Review: QOTSA goes for the jugular on sixth album
This CD cover image released by Matador Records shows "Like Clockwork," by Queens of the Stone Age. (AP Photo/Matador Records)
Queens of the Stone Age, ". Like Clockwork" (Matador)
Opening to the sound of breaking glass and riddled with lascivious intent throughout, Queens of the Stone Age's new album ". Like Clockwork" is the soundtrack to the B movie of your dreams.
In the six years since the release of the band's critically acclaimed "Era Vulgaris," Queens founder Josh Homme has moonlighted with the Eagles of Death Metal and super group Them Crooked Vultures. Now, the California native sounds energized back in his day job.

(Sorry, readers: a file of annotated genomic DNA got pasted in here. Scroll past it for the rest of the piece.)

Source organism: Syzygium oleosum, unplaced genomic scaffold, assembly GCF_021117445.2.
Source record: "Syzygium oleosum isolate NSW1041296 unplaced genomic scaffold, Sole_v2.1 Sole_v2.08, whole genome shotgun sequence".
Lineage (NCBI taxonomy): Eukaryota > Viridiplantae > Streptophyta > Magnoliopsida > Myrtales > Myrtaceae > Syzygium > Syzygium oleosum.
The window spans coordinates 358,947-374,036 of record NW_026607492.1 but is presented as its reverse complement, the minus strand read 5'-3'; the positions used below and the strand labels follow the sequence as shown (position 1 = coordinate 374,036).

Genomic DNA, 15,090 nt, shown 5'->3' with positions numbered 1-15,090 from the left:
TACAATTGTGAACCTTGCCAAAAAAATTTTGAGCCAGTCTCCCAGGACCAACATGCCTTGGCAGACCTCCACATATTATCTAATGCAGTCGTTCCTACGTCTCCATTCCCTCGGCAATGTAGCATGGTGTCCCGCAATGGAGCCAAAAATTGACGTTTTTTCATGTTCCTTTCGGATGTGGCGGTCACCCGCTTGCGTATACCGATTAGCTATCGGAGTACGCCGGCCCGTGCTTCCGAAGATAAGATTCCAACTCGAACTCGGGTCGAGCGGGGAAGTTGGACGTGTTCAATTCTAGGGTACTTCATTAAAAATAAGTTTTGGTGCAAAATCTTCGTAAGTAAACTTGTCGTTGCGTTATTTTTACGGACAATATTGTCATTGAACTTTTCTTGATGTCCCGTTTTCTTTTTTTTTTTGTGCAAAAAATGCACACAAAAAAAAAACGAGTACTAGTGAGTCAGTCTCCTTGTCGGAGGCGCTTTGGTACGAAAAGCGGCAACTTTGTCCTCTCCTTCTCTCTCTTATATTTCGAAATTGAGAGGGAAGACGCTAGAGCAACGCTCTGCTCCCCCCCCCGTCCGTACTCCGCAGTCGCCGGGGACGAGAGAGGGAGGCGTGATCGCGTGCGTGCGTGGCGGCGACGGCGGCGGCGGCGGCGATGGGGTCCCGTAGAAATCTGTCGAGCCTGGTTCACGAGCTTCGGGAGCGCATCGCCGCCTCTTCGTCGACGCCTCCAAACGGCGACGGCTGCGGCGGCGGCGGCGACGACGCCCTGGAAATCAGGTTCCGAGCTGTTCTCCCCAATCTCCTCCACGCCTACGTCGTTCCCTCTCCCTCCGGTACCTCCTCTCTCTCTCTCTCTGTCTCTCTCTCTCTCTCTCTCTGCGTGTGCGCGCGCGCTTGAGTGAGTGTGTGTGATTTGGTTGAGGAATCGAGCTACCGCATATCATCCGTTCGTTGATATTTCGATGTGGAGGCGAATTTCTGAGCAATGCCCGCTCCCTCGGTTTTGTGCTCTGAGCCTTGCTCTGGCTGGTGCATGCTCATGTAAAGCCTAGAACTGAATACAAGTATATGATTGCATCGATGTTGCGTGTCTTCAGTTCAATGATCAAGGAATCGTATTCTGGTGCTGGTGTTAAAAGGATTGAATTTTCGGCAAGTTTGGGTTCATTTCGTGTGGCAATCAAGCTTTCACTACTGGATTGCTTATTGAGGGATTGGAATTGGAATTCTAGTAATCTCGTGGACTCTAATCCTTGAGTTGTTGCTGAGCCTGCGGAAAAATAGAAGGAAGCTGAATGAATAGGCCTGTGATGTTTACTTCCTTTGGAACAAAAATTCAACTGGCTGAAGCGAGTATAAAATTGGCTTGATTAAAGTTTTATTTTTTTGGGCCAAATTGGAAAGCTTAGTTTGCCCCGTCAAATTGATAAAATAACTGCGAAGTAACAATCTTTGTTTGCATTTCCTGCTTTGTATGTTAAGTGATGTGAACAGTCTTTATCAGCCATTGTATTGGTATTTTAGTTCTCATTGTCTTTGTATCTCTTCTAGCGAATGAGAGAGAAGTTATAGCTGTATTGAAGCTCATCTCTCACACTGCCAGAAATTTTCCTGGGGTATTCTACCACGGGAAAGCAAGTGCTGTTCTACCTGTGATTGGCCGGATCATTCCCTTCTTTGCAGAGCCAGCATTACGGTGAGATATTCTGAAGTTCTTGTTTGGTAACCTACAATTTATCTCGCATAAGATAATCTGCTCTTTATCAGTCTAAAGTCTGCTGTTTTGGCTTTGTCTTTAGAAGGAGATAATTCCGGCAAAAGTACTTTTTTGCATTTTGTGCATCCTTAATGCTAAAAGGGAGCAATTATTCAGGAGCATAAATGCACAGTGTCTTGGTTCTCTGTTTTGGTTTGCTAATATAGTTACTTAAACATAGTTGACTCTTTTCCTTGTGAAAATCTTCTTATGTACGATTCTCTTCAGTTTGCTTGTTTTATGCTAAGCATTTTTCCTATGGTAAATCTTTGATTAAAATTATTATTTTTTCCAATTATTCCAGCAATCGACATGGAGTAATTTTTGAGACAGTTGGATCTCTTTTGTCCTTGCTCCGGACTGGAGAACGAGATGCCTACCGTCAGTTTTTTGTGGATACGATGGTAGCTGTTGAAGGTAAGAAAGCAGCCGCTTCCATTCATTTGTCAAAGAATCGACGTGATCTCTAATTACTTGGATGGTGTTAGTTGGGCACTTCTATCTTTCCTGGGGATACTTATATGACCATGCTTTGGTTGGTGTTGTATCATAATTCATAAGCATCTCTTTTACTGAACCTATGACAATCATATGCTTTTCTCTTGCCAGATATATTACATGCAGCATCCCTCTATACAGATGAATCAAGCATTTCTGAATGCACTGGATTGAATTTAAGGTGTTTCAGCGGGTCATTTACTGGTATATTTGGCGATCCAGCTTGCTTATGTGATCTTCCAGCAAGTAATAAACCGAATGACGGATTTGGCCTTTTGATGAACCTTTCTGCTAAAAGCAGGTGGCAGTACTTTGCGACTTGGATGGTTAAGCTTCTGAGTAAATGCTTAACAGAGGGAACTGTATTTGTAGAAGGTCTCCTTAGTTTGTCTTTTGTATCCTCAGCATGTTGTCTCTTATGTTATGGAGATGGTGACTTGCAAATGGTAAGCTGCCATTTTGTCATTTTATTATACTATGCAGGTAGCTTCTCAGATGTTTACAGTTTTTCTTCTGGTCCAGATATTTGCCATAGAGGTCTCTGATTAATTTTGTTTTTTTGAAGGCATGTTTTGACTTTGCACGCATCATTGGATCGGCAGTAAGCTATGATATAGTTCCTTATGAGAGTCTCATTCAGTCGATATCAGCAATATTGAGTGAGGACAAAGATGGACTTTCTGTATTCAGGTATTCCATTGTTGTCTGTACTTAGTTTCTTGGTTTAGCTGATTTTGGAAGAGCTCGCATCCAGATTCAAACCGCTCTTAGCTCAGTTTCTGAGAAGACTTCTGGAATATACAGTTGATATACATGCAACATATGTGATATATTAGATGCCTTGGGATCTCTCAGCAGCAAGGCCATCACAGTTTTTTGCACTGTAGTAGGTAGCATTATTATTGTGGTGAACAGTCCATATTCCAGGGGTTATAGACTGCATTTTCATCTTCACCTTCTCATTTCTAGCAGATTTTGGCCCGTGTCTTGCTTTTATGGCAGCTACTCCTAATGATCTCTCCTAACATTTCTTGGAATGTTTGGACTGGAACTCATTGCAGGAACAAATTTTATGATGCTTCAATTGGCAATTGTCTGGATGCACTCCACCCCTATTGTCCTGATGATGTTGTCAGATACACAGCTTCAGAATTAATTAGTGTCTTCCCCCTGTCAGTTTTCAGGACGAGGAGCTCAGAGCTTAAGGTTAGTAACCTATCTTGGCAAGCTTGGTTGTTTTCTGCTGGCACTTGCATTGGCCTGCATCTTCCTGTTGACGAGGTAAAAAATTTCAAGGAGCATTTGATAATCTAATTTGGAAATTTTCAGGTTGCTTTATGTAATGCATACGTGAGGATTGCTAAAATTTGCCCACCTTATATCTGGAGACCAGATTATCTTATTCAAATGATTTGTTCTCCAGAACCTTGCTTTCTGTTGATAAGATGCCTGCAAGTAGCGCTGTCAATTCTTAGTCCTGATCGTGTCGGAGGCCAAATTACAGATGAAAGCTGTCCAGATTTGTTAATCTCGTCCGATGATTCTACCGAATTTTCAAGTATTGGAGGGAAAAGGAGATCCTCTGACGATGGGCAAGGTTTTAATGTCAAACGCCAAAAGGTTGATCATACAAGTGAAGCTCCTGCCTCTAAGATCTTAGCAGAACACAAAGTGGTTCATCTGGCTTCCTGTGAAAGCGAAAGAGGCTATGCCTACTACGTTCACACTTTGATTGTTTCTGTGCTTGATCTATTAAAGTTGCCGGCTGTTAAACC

The credit list for ". Like Clockwork" reads like a who's who of modern rock, with appearances from the band's frequent collaborators Dave Grohl and Mark Lanegan, as well as Homme's former bandmate Nick Oliveri, Nine Inch Nails' Trent Reznor, Artic Monkeys' frontman Alex Turner and, perhaps surprisingly, Sir Elton John — who lends backing vocals and piano to "Fairweather Friends."
Thankfully, ". Like Clockwork" isn't overwhelmed by its roster of guest stars, as Homme and his cohorts create merry hell as Lucifer's house band. The 10 tracks range from piano-led laments about solitude ("The Vampyre of Time and Memory") to loose-limbed desert-funk ("Smooth Sailing") in a collection that represents a welcome expansion of Queens of the Stone Age's sonic template.